When someone asks you to go on a seesaw you know they’re either six-years-old, incredibly inebriated or just super fun. What you don’t expect is to be taken to three monster pink seesaws straddling the huge gate separating New Mexico from Mexico.
Ronald Rael and Virginia San Fratello, professors of architecture and design respectively, created and unveiled a pink seesaw that sits across the border of Ciudad Juarez, Mexico and America at Sunland Park, New Mexico in July.
These professors figured they would use their skills to bring “joy, excitement and togetherness” to those on either side of the border between New Mexico and Mexico. On Instagram, Rael wrote, “The wall became a literal fulcrum for U.S.-Mexico relations and children and adults were connected in meaningful ways on both sides with the recognition that the actions that take place on one side have a direct consequence on the other side.”
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One of the most incredible experiences of my and @vasfsf’s career bringing to life the conceptual drawings of the Teetertotter Wall from 2009 in an event filled with joy, excitement, and togetherness at the borderwall. The wall became a literal fulcrum for U.S. – Mexico relations and children and adults were connected in meaningful ways on both sides with the recognition that the actions that take place on one side have a direct consequence on the other side. Amazing thanks to everyone who made this event possible like Omar Rios @colectivo.chopeke for collaborating with us, the guys at Taller Herrería in #CiudadJuarez for their fine craftsmanship, @anateresafernandez for encouragement and support, and everyone who showed up on both sides including the beautiful families from Colonia Anapra, and @kerrydoyle2010, @kateggreen , @ersela_kripa , @stphn_mllr , @wakawaffles, @chris_inabox and many others (you know who you are). #raelsanfratello #borderwallasarchitecture #teetertotterwall #seesaw #subibaja
I watched the videos of kids and adults bouncing up and down either side of the monolithic gate and was surprised at how effective the installation was. The symbolism of the seesaw is so simple, subtle and hard-hitting. Rather than, let’s say, two fax machines, which could just have easily symbolized cause and effect, the seesaw encompasses our childhood and the importance of co-dependence at the same time.
The seesaw is a throwback to our youth and it reminds us of friendship rather than fear-mongering and the inhumane treatment of immigrants. Mexico was once again just another kid in the playground that America played with, got in fights with but ultimately co-existed with. Reductive maybe, but the images taken of the adults and children swinging on it on either side reminds us of mutual compassion that we just haven’t seen in the news for months.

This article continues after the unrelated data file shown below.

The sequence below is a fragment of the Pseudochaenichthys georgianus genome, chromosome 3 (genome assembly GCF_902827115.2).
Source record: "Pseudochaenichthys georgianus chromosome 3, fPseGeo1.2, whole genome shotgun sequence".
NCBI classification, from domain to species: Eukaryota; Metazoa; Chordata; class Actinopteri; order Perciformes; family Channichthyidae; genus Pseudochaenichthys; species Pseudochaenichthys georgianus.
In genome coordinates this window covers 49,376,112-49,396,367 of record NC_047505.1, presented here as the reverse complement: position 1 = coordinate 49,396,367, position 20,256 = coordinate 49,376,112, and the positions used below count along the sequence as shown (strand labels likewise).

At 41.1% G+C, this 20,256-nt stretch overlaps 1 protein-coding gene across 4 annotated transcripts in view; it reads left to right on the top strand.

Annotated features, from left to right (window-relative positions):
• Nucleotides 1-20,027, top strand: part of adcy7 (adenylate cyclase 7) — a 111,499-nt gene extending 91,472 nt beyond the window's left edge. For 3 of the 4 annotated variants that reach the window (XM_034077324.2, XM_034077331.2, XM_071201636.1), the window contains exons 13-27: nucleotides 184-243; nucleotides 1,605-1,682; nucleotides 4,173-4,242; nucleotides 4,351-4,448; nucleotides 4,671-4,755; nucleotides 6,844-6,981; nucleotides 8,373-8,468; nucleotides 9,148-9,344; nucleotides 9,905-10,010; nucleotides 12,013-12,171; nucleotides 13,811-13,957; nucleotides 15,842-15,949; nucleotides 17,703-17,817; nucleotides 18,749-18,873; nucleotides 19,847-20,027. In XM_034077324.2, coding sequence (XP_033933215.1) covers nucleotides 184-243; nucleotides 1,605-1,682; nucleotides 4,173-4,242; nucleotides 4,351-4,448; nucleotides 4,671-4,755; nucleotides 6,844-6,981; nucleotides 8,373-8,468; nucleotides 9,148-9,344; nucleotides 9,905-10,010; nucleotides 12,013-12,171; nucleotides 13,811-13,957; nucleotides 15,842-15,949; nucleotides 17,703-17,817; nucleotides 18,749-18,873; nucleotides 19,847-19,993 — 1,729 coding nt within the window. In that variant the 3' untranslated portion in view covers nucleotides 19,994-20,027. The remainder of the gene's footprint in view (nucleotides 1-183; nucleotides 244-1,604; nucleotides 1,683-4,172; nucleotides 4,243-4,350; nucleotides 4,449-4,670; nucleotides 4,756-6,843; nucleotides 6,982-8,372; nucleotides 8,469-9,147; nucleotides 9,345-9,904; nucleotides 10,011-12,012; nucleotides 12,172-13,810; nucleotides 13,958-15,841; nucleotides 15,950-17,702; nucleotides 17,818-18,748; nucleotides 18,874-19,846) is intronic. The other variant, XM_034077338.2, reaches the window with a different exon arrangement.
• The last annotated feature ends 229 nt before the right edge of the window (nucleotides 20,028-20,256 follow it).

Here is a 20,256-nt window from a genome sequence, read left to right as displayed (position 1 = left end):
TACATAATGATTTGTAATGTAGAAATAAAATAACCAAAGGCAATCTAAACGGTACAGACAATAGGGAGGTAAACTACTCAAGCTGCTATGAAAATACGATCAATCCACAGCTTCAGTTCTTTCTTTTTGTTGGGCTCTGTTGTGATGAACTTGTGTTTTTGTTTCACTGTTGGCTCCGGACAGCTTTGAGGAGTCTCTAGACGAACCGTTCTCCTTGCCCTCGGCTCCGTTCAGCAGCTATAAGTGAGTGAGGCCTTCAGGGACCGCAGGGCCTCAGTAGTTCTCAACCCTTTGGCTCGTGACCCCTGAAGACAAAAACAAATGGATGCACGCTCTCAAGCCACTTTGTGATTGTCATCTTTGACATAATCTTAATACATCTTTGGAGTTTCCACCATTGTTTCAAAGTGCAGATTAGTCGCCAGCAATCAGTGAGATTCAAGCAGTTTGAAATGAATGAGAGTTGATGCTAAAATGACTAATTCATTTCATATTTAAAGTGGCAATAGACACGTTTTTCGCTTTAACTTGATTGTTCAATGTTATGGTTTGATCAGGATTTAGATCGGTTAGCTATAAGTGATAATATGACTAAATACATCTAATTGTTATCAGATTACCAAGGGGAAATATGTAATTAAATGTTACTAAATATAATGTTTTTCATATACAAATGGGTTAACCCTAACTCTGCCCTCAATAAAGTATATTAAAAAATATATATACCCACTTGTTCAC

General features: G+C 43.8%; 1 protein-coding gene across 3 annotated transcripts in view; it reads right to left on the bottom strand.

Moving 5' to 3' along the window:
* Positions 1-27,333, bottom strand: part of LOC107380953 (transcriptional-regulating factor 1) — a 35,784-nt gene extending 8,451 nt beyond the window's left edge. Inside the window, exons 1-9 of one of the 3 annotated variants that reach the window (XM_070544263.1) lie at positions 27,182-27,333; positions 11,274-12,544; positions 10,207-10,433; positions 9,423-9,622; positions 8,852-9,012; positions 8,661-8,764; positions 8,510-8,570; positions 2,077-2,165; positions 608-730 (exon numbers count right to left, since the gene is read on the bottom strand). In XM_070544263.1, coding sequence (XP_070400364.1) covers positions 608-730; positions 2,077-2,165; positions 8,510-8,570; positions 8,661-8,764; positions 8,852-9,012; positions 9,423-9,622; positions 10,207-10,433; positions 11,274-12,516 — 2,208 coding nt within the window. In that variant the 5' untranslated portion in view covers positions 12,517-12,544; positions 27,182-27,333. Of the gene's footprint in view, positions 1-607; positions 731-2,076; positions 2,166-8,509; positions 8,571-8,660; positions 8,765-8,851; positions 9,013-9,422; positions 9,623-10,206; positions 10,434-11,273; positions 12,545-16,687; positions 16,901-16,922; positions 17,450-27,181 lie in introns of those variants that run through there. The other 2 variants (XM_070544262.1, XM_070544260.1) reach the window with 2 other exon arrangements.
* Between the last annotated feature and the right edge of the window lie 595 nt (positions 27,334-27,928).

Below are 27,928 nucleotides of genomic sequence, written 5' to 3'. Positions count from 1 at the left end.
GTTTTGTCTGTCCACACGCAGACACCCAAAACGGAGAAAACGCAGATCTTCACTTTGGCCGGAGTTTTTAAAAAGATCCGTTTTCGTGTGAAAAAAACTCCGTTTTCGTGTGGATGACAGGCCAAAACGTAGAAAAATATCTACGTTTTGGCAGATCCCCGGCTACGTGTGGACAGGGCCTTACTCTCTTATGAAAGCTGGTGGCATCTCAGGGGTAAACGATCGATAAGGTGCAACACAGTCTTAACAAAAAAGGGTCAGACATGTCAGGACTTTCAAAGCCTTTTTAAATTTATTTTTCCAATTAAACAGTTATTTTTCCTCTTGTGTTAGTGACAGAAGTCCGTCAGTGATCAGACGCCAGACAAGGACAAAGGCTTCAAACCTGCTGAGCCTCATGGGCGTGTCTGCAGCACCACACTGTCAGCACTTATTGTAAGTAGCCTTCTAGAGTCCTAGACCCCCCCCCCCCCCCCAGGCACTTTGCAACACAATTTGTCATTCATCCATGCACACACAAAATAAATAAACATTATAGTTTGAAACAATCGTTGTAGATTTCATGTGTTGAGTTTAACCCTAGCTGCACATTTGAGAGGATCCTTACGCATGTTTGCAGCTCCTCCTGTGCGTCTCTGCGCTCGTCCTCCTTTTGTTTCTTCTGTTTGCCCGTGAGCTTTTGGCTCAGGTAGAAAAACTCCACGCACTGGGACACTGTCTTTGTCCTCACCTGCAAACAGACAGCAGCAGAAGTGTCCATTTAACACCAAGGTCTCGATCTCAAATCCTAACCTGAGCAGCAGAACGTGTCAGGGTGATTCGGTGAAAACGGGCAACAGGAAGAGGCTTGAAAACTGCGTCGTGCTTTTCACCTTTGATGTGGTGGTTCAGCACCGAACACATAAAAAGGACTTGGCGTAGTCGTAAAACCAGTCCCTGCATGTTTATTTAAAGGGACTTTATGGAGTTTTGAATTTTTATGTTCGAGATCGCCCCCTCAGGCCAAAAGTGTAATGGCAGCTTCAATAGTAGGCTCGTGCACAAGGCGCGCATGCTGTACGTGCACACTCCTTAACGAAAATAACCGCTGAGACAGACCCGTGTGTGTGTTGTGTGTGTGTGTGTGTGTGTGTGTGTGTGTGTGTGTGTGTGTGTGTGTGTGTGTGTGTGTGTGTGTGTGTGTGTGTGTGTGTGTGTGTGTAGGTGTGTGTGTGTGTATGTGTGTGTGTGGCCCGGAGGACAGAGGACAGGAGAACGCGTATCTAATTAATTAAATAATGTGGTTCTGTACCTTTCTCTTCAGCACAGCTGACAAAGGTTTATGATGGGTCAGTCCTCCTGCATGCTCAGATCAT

The Refugee and Immigrant Center for Education and Legal Services (RAICES) has expressed similar admiration for the installation and the symbolism of connection it brings forth.
“Art is such a powerful vehicle for change…We are all connected. We are all one.”
However, Rael and Fratello showed sinister undertones with this choice. The seesaw represents more than a brotherhood or sisterhood. It recognizes the unfortunate power America has over many of the immigrants running from Mexico, other Latin American or South American countries, all of whom need lawyers or representation. To operate a seesaw, both players need to do their own work. If Mexico needs something, they need America to take the other seat. If not, Mexico will just stay where they are. Real-life consequences affect people much more deeply than the relative ease of pushing off the ground.
Prior to the Trump Administration, immigrants could find work and obtain a temporary permit to live in the U.S. while they waited for their court case. Now, migrants are sent back to Mexico while court proceedings drag on and are allowed back only for their hearings.
Even if a family manages to cross the border and receive a hearing, only 1.3 percent of petitioners have been recorded receiving representation. People are trying to represent themselves in another language while hearing aids are handed out to provide clumsy translations…What America does to help Mexico will probably make or break these immigrants futures. With resources overwhelmed, it seems less and less can be done for these families in crisis.
The seesaw installation is heartwarming but thought-provoking. Though a physical wall facilitates an “out of sight out of mind” philosophy, this art installation contributes to personifying immigrant’s struggles. Watching American families use the seesaws to enjoy themselves with those who are barred from entering the U.S. is quite simply a powerful image.
Let’s applaud the designers of this art installation. It doesn’t pull any punches in reminding us of the reliance one state has over the other. It paints a picture of togetherness that, contrary to what doomsday media outlets might have us believe, we have hopefully not forgotten.